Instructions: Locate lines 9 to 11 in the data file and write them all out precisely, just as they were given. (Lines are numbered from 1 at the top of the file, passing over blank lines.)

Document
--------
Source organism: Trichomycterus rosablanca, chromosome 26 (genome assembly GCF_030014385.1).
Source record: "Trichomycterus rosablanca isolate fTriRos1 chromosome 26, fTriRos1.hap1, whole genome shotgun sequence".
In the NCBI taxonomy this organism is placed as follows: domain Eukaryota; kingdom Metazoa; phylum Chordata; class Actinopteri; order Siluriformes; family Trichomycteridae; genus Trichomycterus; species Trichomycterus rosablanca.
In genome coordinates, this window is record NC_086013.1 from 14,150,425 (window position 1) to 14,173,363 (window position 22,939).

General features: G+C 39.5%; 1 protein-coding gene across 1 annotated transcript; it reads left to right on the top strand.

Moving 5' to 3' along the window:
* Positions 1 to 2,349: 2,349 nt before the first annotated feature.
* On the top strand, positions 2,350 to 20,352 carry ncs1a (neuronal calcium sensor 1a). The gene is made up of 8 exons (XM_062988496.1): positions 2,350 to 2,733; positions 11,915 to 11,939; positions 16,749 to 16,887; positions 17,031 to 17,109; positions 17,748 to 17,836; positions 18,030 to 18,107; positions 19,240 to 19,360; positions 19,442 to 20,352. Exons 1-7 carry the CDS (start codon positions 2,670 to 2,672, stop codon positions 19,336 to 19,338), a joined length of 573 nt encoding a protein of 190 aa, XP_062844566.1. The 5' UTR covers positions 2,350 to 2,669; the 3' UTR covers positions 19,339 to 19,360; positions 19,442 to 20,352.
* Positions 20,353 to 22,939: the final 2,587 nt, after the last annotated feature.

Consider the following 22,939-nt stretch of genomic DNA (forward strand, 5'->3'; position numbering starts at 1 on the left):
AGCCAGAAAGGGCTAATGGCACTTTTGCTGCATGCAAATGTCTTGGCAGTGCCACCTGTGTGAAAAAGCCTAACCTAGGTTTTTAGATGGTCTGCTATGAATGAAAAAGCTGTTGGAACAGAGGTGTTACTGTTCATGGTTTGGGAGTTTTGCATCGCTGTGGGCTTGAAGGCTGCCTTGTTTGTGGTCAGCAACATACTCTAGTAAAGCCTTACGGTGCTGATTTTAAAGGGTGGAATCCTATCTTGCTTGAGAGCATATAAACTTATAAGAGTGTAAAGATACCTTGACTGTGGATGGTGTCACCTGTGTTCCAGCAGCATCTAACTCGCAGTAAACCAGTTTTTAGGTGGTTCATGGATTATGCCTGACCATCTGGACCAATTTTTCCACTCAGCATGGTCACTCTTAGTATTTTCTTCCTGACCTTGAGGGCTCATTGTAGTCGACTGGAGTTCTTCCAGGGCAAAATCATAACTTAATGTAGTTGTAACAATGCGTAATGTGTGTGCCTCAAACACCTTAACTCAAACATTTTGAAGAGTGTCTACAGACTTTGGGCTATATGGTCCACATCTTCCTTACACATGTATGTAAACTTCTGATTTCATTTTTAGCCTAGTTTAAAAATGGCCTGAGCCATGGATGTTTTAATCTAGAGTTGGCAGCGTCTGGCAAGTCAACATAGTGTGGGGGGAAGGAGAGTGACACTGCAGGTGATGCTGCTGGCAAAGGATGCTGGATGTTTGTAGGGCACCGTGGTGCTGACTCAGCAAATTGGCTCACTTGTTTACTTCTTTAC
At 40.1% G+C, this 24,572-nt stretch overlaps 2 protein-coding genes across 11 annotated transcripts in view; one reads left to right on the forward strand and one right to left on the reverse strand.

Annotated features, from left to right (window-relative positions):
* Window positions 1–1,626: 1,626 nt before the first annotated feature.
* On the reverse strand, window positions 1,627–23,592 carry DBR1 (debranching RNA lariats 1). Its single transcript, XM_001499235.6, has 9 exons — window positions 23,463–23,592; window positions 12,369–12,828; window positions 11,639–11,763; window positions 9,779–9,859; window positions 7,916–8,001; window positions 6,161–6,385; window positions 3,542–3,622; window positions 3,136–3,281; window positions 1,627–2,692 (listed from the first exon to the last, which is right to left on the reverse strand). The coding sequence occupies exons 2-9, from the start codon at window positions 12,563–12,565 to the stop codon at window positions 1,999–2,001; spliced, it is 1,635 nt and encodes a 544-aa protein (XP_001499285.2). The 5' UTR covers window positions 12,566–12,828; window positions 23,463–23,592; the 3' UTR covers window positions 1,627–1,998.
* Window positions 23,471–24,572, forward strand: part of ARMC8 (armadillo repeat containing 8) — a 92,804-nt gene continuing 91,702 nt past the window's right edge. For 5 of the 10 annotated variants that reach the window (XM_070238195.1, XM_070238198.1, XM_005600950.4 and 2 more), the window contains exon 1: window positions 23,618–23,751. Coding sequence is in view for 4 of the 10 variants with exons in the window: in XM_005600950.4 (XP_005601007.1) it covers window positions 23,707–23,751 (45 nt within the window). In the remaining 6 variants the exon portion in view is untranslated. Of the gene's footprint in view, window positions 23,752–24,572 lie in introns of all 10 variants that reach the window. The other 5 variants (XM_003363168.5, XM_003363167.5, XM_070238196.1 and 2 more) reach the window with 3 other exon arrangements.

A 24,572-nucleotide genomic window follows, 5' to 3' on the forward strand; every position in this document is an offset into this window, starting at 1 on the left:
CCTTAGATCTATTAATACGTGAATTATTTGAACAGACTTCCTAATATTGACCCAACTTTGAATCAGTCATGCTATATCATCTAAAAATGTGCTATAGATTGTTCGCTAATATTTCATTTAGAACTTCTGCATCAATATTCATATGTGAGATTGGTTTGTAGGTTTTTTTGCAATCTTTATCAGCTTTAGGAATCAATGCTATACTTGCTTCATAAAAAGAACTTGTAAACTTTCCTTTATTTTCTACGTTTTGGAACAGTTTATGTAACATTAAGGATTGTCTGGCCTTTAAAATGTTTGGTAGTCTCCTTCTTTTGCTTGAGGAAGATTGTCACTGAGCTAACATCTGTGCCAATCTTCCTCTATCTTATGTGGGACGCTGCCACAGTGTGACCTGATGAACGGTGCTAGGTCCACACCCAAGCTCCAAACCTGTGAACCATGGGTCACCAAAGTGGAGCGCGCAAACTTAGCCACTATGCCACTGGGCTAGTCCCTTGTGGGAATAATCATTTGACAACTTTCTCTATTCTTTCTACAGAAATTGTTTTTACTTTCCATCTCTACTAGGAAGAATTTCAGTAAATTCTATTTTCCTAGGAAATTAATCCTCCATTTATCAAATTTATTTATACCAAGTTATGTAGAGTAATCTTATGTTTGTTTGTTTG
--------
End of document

* Positions 20,353 to 22,939: the final 2,587 nt, after the last annotated feature.

Consider the following 22,939-nt stretch of genomic DNA (forward strand, 5'->3'; position numbering starts at 1 on the left):
AGCCAGAAAGGGCTAATGGCACTTTTGCTGCATGCAAATGTCTTGGCAGTGCCACCTGTGTGAAAAAGCCTAACCTAGGTTTTTAGATGGTCTGCTATGAATGAAAAAGCTGTTGGAACAGAGGTGTTACTGTTCATGGTTTGGGAGTTTTGCATCGCTGTGGGCTTGAAGGCTGCCTTGTTTGTGGTCAGCAACATACTCTAGTAAAGCCTTACGGTGCTGATTTTAAAGGGTGGAATCCTATCTTGCTTGAGAGCATATAAACTTATAAGAGTGTAAAGATACCTTGACTGTGGATGGTGTCACCTGTGTTCCAGCAGCATCTAACTCGCAGTAAACCAGTTTTTAGGTGGTTCATGGATTATGCCTGACCATCTGGACCAATTTTTCCACTCAGCATGGTCACTCTTAGTATTTTCTTCCTGACCTTGAGGGCTCATTGTAGTCGACTGGAGTTCTTCCAGGGCAAAATCATAACTTAATGTAGTTGTAACAATGCGTAATGTGTGTGCCTCAAACACCTTAACTCAAACATTTTGAAGAGTGTCTACAGACTTTGGGCTATATGGTCCACATCTTCCTTACACATGTATGTAAACTTCTGATTTCATTTTTAGCCTAGTTTAAAAATGGCCTGAGCCATGGATGTTTTAATCTAGAGTTGGCAGCGTCTGGCAAGTCAACATAGTGTGGGGGGAAGGAGAGTGACACTGCAGGTGATGCTGCTGGCAAAGGATGCTGGATGTTTGTAGGGCACCGTGGTGCTGACTCAGCAAATTGGCTCACTTGTTTACTTCTTTAC